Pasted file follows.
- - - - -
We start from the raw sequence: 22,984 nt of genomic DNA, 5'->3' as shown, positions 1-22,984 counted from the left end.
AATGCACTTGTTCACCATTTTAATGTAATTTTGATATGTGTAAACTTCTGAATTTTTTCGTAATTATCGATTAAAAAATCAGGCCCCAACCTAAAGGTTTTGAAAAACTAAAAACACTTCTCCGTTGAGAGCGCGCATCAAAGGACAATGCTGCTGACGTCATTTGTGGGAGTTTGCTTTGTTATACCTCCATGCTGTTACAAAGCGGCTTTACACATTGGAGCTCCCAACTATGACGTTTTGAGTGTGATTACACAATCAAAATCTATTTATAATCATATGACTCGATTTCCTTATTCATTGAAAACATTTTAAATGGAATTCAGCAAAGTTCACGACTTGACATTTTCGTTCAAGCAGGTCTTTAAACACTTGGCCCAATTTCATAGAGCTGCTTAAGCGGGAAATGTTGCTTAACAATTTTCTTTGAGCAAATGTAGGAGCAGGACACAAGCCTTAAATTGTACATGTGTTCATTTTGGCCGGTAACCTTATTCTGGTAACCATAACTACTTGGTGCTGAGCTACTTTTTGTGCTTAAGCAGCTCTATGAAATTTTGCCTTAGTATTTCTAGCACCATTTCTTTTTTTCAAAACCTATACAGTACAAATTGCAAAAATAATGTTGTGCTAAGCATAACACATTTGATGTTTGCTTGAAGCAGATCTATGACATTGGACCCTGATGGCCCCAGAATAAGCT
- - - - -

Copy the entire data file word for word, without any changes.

We start from the raw sequence: 22,984 nt of genomic DNA, 5'->3' as shown, positions 1-22,984 counted from the left end.
AATGCACTTGTTCACCATTTTAATGTAATTTTGATATGTGTAAACTTCTGAATTTTTTCGTAATTATCGATTAAAAAATCAGGCCCCAACCTAAAGGTTTTGAAAAACTAAAAACACTTCTCCGTTGAGAGCGCGCATCAAAGGACAATGCTGCTGACGTCATTTGTGGGAGTTTGCTTTGTTATACCTCCATGCTGTTACAAAGCGGCTTTACACATTGGAGCTCCCAACTATGACGTTTTGAGTGTGATTACACAATCAAAATCTATTTATAATCATATGACTCGATTTCCTTATTCATTGAAAACATTTTAAATGGAATTCAGCAAAGTTCACGACTTGACATTTTCGTTCAAGCAGGTCTTTAAACACTTGGCCCAATTTCATAGAGCTGCTTAAGCGGGAAATGTTGCTTAACAATTTTCTTTGAGCAAATGTAGGAGCAGGACACAAGCCTTAAATTGTACATGTGTTCATTTTGGCCGGTAACCTTATTCTGGTAACCATAACTACTTGGTGCTGAGCTACTTTTTGTGCTTAAGCAGCTCTATGAAATTTTGCCTTAGTATTTCTAGCACCATTTCTTTTTTTCAAAACCTATACAGTACAAATTGCAAAAATAATGTTGTGCTAAGCATAACACATTTGATGTTTGCTTGAAGCAGATCTATGACATTGGACCCTGATGGCCCCAGAATAAGCT